Posts Tagged ‘Australia’

A Compassionate Alternative to Hanging

Posted in General, On This Day on January 25th, 2015 by Eugene Finerman – 1 Comment

January 26, 1788:  Once You’ve Lost America, Where Do You Dump Your Petty Criminals?

AustraliaIn 1606, Dutch explorer Willem Jansz discovered a large land mass south of New Guinea.  From his tentative exploration, he found nothing to merit further interest.  The land was swampy, and the natives poor and hostile.  It would be another 36 years before the Dutch ventured a second expedition to this land.  Abel Tasman sailed along the western and southern coasts of what proved to be a very large island.  He found the lands there to be arid and uninhabitable.  Yet, however dismal, this territory required some designation on maps.  So cartographers gave it the generic name of Australis, the Latin for southern. 

Not until 1770 did anyone bother to explore the east coast of Australis.  British explorer James Cook found its land to be surprisingly habitable.  The climate was temperate and the soil seemed arable.  Eastern Australis could provide the basic requirements of a European colony.  Claiming the land for Great Britain, Cook named the territory New South Wales.  So Britain now had a distant island that offered a meager sustenance–and that proved exactly what Britain wanted.

In politics and science, 18th century Britain certainly was in the forefront of the Enlightenment.  But that energetic progress did not extend to British justice.  There the gallows was the usual recourse, dispatching thieves as well as murderers.  Still, there was some leniency in the system.  Shoplifters, poachers, prostitutes and debtors really did not deserve to hang.  For stealing food, seven years in prison was sufficient retribution.  The problem was that the prisons were teeming with these petty criminals.  Britain could make better use of them by transporting them to its far-flung colonies.  There, the felons could labor on government projects or be sold as indentured servants, working as slave labor for the length of their prison sentence.  The American colonies had served as a useful dumping ground for these criminals.  Indeed, Georgia had been founded expressly as a penal colony.  However, since 1775, those colonies proved completely uncooperative with any British policies.  With America lost, Britain found a use for New South Wales.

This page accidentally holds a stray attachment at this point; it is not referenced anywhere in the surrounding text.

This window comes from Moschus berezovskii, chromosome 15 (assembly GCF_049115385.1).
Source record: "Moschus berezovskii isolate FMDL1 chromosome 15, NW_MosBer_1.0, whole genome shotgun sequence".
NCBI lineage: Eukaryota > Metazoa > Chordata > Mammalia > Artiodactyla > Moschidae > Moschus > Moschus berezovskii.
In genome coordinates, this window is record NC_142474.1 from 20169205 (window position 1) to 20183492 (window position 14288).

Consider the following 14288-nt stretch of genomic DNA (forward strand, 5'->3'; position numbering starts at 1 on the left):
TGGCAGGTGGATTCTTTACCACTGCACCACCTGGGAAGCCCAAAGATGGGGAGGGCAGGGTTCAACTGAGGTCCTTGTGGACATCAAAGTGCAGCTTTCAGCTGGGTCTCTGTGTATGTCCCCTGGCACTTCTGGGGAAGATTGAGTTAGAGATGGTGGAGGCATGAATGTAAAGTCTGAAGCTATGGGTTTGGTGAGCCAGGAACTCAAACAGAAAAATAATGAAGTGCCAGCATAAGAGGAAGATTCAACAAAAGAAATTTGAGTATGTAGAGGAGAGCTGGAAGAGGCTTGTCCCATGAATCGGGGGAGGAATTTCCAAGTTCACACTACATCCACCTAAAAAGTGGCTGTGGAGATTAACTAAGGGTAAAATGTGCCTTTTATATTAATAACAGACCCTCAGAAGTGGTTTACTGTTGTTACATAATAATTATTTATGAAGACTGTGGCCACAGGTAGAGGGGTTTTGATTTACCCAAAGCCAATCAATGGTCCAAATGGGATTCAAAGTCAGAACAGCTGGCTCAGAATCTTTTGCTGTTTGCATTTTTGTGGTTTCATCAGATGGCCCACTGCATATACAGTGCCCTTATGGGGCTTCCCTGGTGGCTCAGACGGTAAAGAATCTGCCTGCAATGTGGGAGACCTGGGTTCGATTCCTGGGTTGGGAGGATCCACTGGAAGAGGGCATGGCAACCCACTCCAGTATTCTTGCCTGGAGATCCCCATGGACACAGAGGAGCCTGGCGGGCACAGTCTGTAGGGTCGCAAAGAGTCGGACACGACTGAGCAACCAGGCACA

In December1786, the British government authorized an expedition to establish a penal colony in Australis. Eleven ships–known in Australian history as the “First Fleet”– departed from Britain in 1787.  On board were 772 prisoners, of whom 189 were women, 247 marines as guards, and supplies to sustain the colony for its first year.  Sailing around Cape Horn and through the Indian Ocean, the Fleet reached New South Wales on January 18, 1788.  They first landed at an inlet called Botany Bay but the site lacked a source of fresh water.  Sailing a short distance north, the Fleet found a more promising site for settlement on January 26th.  It would be named for Britain’s Home Secretary:  Lord Sydney.  

The First Fleet would be followed by a Second Fleet, a Third Fleet and eventually no one bothered counting.  Each fleet had a cargo of criminals.  Over the next 80 years 162,000 shackled men and women would be transported to Australia.  Today, the Commonwealth has a population of 22 million.  Four million of them are descended from those convicts,  and January 26th is remembered as Australia Day.

The Adventures of William Bligh

Posted in General, On This Day on April 28th, 2010 by Eugene Finerman – 1 Comment

April 28, 1789:  Captain Bligh’s First Mutiny

Of course, you know about the mutiny on the Bounty.  Hollywood won’t let you forget it.  There have been three versions of the Fletcher Christian’s revolt against Captain Bligh (At least in English; there was also an Australian version.)  In 1935, handsome noble Clark Gable leads a revolt against the cruel and thieving Charles Laughton.  Then, in 1962 sensitive Marlon Brando ousts the sadistic Trevor Howard.  Finally, in 1984 party animal Mel Gibson overthrows bourgeois killjoy Anthony Hopkins–and, yes, this is the most historically accurate version, although I can’t help but call it “Fast Times at Bounty High.”  In fact, the next production is overdue.  This one will probably depict Renee Zellweger mutinying against Meryl Streep.